In all our years of posting Before & Afters, I don’t think I’ve ever come across this many flowers in one room. The bathtub has flowers on it!! Yikes. Luckily, the owner of this late 1800s Victorian farmhouse, April Cochran-Smith, is a photographer and designer with a great eye for contrasts, color and drama. She’s made a lot of smart decisions in this room: The fresh white walls and tiled floor bounce tons of light around the room, while the bright but not overly primary hues of the tub, artwork and vanity provide a cheerful pop of color. Apparently, this bathroom was a work in progress, as April needed time to settle into decisions and swap out things she changed her mind on. Looking at the before, I can’t blame her for needing time to see the completed vision, but all that work and patience certainly paid off. — Kate
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See the full post after the jump . . .
Cost: $1600 (includes paint and the cost to have the floor redone)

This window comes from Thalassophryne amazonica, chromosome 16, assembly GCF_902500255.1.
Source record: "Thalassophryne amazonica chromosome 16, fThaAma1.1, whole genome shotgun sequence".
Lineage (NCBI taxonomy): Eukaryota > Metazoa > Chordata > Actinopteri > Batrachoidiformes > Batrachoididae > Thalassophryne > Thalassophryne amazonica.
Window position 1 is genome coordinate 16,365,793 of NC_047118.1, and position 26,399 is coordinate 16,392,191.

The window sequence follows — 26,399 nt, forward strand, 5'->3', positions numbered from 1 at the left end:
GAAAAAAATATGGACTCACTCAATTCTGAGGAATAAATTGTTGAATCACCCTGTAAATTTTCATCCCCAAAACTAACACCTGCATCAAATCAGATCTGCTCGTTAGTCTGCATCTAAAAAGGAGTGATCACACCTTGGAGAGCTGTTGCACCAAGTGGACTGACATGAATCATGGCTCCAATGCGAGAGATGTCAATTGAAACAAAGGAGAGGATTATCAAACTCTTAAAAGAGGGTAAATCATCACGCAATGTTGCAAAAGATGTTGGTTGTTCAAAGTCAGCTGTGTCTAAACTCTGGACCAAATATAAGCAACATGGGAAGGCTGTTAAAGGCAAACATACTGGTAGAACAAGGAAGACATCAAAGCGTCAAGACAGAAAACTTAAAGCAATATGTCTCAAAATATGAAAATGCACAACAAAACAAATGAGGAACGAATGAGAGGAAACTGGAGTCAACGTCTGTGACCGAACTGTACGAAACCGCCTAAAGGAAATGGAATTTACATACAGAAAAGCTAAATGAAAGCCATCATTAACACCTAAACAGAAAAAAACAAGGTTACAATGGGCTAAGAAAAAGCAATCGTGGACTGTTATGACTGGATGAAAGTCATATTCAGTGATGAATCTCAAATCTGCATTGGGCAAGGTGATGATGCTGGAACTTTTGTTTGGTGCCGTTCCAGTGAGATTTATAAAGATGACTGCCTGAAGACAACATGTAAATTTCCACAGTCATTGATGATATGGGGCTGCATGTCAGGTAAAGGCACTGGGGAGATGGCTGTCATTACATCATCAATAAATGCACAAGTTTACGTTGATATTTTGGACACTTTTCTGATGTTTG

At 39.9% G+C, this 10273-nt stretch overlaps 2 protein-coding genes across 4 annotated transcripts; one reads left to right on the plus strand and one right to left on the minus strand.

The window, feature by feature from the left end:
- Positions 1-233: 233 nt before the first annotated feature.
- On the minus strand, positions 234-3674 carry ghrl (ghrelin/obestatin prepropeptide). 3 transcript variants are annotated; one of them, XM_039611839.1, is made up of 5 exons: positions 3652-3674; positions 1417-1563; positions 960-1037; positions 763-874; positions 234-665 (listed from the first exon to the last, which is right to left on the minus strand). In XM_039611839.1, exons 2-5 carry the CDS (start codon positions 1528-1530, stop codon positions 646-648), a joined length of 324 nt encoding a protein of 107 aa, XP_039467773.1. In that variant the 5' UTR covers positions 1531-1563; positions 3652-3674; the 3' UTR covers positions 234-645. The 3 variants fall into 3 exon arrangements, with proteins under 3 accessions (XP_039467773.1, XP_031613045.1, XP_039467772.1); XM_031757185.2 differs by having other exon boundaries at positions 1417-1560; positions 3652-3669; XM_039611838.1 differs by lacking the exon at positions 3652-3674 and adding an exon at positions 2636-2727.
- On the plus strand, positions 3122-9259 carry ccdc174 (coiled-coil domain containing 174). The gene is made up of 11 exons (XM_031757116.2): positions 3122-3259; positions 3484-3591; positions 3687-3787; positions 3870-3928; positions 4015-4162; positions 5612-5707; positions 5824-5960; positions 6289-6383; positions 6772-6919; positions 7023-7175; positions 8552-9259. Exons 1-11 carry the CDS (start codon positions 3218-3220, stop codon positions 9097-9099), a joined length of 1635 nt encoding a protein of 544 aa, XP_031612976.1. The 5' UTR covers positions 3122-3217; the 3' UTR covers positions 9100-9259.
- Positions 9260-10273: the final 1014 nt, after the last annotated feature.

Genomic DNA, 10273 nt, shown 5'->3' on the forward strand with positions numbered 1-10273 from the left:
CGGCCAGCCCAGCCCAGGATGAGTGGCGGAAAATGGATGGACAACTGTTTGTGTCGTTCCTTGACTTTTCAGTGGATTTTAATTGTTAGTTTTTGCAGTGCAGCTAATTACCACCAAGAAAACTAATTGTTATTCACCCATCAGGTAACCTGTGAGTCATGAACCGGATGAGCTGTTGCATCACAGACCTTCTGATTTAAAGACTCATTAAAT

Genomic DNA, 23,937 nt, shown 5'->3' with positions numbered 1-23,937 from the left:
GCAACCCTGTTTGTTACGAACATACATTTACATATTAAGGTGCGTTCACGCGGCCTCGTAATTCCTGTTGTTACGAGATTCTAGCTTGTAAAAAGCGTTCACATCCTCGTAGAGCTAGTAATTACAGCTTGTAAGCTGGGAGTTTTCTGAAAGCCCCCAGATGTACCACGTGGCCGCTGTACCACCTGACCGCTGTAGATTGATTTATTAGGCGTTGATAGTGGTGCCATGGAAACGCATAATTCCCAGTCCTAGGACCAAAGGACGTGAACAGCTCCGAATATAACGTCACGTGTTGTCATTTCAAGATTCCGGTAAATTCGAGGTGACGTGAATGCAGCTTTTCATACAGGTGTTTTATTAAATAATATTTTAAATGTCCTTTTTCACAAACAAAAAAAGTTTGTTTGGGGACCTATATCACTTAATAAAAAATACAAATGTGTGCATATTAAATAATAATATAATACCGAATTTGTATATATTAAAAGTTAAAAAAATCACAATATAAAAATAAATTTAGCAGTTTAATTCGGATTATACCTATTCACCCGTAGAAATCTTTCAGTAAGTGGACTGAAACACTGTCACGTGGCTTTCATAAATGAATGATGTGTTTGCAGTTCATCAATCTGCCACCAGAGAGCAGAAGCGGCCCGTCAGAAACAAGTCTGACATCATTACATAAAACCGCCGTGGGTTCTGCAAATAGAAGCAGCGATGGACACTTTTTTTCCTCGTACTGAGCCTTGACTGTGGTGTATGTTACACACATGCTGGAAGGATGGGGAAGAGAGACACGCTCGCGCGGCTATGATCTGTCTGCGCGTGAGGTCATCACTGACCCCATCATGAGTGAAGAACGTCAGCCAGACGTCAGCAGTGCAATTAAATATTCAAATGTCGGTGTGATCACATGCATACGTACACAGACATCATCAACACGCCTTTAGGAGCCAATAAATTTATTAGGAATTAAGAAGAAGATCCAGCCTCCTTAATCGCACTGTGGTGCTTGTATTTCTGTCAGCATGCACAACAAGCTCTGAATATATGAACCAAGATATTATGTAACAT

Basic Steps: Obviously the first step was to remove all of the wallpaper, including the border on the tub. Luckily, the previous owners had primed before they applied the wallpaper, so it wasn’t as bad as it could’ve been. Still, I’m ok with never having to remove wallpaper again in my lifetime. Once that was complete, we removed the floral carpet and had white hexagon tiles installed. Then we painted the walls and trim, along with the bathtub and vanity. New handles were added to the vanity as well as new fixtures (towel holders, toilet paper holder). We removed the vanity lights and the plain box ceiling lights and added a chandelier that had been in a different room. I couldn’t find any vanity lighting I loved that wouldn’t require major renovation to the wiring, so I decided to forgo it. This is just basically a guest/kid bathroom, so it’s not a big loss.
My advice would be not to rush into anything. It’s better to live with the room a little and get a feel for what you really want to see there, as well as what you think will work. Also, don’t be afraid to change something if it’s not working. Remember that nothing’s permanent and to have fun with it all! — April
Paint: Chantilly Lace by Benjamin Moore (walls), Citrus Splash by Behr (bathtub), Zephyr by Benjamin Moore (vanity — although I don’t recommend it for this purpose; it’s actually peeling off on top, so we’ll be replacing the vanity soon with a simple porcelain design)
Curtains: Urban Outfitters
Camera artwork: Fab
Vanity pulls: Target